To characterize contributing factors for ovarian conservation during surgical treatment for endometrial cancer and to examine the association of ovarian conservation on survival of young women with early-stage, low-grade tumors.METHODS:
This was a population-based study using the Surveillance, Epidemiology, and End Results program to identify surgically treated stage I type I (grade 1–2 endometrioid histology) endometrial cancer cases diagnosed between 1983 and 2012 (N=86,005). Multivariable models were used to identify independent factors for ovarian conservation. Survival outcomes and cause of death were examined for women aged younger than 50 with stage I type I endometrial cancer who underwent ovarian conservation (1,242 among 12,860 women [9.7%]).RESULTS:
On multivariable analysis, age younger than 50 years, grade 1 endometrioid histology, and tumor size 2.0 cm or less were noted to be independent factors for ovarian conservation (all, P<.001). For 9,110 women aged younger than 50 years with stage I grade 1 tumors, cause-specific survival was similar between ovarian conservation and oophorectomy cases (20-year rates 98.9% compared with 97.7%, P=.31), whereas overall survival was significantly higher in ovarian conservation cases than oophorectomy cases (88.8% compared with 82.0%, P=.011). On multivariable analysis, ovarian conservation remained an independent prognostic factor for improved overall survival (adjusted hazard ratio 0.73, 95% confidence interval [CI] 0.54–0.98, P=.036) and was independently associated with a lower cumulative risk of death resulting from cardiovascular disease compared with oophorectomy (20-year rates, 2.3% compared with 3.7%, adjusted hazard ratio 0.40, 95% CI 0.17–0.91, P=.029). Contrary, cause-specific survival (20-year rates 94.6% compared with 96.1%, P=.68) and overall survival (81.0% compared with 80.6%, P=.91) were similar between ovarian conservation and oophorectomy among 3,750 women aged younger than 50 years with stage I grade 2 tumors.CONCLUSION:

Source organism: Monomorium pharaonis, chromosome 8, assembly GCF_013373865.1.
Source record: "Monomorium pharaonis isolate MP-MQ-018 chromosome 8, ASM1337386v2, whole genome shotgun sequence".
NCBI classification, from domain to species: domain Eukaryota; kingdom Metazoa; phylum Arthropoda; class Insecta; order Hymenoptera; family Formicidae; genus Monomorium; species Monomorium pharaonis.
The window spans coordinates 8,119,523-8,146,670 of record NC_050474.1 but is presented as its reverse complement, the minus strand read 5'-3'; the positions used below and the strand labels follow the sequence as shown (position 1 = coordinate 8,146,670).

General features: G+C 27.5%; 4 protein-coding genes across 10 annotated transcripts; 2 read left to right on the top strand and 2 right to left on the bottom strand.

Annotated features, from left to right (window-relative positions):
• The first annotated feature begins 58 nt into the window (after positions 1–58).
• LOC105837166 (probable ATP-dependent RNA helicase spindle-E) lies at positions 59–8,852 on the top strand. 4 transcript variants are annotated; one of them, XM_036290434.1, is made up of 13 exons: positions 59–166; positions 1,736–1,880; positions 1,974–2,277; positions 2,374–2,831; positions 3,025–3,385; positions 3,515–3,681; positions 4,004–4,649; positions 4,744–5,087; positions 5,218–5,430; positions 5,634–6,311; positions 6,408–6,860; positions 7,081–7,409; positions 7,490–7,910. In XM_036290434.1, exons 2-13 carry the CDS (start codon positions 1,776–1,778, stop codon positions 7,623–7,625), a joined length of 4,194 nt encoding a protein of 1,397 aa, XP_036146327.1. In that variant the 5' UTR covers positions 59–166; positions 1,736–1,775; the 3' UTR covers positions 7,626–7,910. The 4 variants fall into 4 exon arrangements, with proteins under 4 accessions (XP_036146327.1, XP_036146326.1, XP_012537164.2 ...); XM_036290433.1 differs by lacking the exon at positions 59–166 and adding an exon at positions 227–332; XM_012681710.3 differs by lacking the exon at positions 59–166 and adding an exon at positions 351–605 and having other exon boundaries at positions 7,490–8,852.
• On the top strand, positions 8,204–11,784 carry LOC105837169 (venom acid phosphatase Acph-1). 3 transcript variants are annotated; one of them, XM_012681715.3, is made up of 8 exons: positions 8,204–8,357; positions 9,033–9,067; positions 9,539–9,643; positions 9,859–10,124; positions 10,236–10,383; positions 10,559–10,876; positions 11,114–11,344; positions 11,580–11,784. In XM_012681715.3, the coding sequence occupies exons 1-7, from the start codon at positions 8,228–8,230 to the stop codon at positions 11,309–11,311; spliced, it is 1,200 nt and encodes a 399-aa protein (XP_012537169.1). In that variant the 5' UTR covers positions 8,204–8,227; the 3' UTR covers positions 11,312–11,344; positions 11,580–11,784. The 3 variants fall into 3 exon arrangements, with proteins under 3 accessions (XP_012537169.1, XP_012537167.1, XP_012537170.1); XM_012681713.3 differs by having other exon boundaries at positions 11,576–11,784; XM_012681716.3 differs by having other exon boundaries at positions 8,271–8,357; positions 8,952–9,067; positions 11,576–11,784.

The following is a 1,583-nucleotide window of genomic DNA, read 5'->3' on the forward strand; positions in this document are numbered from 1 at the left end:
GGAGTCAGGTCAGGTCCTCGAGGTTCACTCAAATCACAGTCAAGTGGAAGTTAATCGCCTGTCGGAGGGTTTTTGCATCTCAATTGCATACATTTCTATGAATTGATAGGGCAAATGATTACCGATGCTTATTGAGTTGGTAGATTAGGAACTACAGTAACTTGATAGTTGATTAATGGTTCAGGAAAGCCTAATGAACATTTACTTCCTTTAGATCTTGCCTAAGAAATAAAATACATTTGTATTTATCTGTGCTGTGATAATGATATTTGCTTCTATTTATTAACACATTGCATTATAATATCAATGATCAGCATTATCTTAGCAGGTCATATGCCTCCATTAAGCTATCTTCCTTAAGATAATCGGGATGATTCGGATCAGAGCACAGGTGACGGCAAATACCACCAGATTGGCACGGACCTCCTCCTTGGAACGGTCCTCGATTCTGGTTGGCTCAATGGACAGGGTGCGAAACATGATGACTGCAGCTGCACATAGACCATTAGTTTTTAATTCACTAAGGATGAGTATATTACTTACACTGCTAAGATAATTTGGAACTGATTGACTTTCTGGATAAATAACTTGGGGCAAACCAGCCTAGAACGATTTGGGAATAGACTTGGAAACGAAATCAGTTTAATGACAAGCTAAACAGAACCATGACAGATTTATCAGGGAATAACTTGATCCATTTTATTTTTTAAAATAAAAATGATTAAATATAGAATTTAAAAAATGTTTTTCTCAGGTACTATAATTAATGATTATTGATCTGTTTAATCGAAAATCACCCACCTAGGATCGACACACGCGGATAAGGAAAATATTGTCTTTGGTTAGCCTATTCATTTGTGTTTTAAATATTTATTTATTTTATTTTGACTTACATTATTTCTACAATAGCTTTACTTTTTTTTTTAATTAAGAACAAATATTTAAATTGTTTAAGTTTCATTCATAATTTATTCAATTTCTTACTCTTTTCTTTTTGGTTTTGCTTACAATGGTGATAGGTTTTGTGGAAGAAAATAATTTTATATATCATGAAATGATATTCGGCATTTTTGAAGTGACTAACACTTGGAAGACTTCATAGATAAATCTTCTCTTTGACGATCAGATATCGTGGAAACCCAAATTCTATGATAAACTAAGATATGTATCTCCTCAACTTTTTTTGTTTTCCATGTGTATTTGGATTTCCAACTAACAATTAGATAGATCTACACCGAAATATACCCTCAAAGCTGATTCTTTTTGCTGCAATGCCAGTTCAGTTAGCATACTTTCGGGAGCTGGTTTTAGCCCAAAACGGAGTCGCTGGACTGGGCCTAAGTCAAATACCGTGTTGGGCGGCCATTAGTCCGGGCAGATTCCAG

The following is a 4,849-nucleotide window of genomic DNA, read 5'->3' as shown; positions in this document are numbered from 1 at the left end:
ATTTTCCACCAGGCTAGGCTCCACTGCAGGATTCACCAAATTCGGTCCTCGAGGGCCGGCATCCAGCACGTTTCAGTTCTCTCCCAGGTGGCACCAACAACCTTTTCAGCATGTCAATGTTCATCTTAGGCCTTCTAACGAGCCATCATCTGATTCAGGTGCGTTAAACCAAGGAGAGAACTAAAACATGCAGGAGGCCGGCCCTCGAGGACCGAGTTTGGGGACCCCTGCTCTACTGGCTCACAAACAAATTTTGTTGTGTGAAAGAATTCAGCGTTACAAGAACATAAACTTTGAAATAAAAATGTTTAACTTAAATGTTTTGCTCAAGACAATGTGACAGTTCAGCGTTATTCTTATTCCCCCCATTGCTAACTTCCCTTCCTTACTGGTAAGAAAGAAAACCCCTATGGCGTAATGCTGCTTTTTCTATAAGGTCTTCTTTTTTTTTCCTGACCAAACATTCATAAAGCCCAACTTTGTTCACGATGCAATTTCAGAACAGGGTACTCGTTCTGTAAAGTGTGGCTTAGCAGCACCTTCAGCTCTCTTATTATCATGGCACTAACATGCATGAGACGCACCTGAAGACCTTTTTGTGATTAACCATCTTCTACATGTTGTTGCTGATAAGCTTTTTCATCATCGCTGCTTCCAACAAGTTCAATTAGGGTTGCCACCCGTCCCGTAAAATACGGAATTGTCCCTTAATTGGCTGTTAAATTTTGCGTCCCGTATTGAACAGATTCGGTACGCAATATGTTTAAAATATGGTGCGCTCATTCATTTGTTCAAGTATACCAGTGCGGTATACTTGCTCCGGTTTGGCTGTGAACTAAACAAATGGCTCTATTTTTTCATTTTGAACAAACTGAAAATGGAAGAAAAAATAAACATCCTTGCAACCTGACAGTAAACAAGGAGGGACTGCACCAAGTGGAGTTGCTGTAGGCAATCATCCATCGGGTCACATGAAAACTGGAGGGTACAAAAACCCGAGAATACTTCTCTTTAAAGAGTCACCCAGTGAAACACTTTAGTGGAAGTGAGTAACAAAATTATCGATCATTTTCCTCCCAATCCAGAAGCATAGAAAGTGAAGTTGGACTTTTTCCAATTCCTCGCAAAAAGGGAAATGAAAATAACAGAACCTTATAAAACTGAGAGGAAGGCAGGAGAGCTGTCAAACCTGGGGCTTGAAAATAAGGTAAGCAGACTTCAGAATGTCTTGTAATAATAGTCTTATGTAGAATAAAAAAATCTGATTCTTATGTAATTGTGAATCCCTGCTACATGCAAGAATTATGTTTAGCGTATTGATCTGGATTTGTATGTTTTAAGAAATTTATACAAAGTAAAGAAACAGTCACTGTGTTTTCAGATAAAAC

Ovarian conservation is performed in less than 10% of young women with stage I type I endometrial cancer. Ovarian conservation is associated with decreased mortality in young women with stage I grade 1 tumors.